Thus, a significant amount of resources has to be aimed not only at expensive security systems but also at staff education and training. Medical professionals have to understand the impact of data breaches, how data theft can be conducted, and basic protocols if a hazardous situation occurs (both prevention and response).

  • Restriction of Access to Medical Records

A fourth “prevention, not a cure” solution is access management. The healthcare industry is an incredibly complex system. Hundreds of professionals, staff, and patients access sensitive data in different ways for different purposes. Lack of data safety awareness and a weak security system creates a potentially hazardous situation. It is crucial to organize users and their access, track their activity and ensure safe logging in and off. To ensure data security, an organization must develop a function access system, categorize users and available data. 

  • Networks and Subnetworks Management

How to create an access management system? The most efficient way is to categorize your organization’s network and develop subnetworks for various user groups: patients, devices, professionals. 

  • Device Management

Medical personnel often use personal phones or laptops to access data. This is a potentially hazardous situation for data security: accessing personal devices makes the system vulnerable to cyber-attacks. Again, this falls under the issue of staff awareness about data security. The organization’s safety policy should strictly and clearly dictate rules about devices that medical professionals can use. Staff training should explain why using personal devices is unsafe for data security.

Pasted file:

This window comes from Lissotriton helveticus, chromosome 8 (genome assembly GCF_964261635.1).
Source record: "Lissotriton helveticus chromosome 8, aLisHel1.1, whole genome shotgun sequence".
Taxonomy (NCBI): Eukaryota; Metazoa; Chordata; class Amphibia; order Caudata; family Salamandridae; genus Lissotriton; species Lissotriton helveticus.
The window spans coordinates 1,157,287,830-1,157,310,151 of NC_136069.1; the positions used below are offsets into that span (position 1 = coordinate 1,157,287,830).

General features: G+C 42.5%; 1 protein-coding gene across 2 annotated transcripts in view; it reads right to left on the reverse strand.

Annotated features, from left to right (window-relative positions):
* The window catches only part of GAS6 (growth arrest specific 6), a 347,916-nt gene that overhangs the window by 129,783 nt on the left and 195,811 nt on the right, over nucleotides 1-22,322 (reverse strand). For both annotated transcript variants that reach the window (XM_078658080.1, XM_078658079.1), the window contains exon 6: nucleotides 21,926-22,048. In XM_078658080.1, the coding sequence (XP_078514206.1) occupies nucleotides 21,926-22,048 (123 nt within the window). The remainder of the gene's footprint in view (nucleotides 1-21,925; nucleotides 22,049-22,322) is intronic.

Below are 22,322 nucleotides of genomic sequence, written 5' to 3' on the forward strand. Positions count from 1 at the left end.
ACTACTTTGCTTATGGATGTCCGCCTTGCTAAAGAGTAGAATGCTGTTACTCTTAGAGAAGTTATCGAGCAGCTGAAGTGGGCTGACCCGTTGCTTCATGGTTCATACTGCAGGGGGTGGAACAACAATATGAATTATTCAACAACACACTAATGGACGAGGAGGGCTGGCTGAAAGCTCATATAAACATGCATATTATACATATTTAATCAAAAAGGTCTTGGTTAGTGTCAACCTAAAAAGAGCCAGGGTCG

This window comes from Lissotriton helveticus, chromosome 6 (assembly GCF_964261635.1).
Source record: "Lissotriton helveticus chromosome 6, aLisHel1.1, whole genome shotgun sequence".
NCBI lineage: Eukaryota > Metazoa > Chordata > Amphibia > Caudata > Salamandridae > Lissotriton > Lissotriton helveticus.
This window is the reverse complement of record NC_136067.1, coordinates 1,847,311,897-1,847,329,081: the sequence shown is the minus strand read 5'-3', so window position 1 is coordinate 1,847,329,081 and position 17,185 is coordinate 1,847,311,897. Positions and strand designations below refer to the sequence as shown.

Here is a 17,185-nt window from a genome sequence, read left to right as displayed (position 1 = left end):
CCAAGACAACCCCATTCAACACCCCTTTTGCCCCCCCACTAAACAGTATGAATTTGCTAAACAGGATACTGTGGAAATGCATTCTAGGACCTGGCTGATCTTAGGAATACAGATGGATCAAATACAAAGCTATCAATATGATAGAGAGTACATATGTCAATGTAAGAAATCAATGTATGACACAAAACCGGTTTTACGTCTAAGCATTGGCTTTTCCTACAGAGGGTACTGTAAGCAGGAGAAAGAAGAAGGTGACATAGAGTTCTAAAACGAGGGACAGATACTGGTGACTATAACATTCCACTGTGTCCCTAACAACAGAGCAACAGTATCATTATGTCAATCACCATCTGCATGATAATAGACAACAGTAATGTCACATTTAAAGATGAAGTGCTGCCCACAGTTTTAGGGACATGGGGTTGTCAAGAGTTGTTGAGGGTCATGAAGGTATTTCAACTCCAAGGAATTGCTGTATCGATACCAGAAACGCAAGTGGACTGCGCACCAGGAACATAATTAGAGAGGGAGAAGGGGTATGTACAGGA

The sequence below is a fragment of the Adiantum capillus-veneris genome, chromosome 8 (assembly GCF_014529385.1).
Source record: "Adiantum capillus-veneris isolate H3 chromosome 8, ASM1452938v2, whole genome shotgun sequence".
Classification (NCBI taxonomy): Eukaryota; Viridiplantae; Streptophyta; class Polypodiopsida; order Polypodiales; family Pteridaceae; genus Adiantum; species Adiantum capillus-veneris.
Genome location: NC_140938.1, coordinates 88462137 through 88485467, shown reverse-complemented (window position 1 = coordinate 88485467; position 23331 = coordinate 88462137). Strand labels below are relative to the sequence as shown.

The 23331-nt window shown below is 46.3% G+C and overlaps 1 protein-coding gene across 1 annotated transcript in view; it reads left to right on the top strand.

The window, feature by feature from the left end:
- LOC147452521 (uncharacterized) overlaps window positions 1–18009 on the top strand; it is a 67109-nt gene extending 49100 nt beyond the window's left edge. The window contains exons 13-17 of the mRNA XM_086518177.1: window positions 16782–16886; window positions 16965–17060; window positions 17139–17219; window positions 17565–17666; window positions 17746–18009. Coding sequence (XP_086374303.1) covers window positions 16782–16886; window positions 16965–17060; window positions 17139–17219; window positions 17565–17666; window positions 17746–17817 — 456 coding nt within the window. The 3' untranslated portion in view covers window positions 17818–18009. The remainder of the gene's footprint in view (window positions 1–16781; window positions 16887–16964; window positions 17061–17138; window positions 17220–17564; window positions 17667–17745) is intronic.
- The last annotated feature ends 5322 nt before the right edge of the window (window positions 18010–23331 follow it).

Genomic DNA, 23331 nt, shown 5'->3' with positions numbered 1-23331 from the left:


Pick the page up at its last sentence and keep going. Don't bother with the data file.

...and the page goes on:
• Replacing the Unfitting IT Systems 

We already mentioned that old equipment not designed to protect data from cyber-attacks is a significant safety hazard. Outdated equipment makes the hacking and theft process much more effortless for cybercriminals. 

  • Software Update

The same goes for the software. Older, less fitting software creates many loops for hackers. Systematic software updates are a must. They can significantly lower the risk of cyber-attacks and protect your system. 

  • Agreements Verification

Often third-party vendors must have access to sensitive medical data. Your organization should verify if current agreements comply with HIPAA regulations and other laws. If you are just implementing data safety measures, it is best to re-examine current agreements to make sure they do not contain any loops for data theft. An organization should be the only owner of medical data and should be able to limit access when needed or when the contract has ended.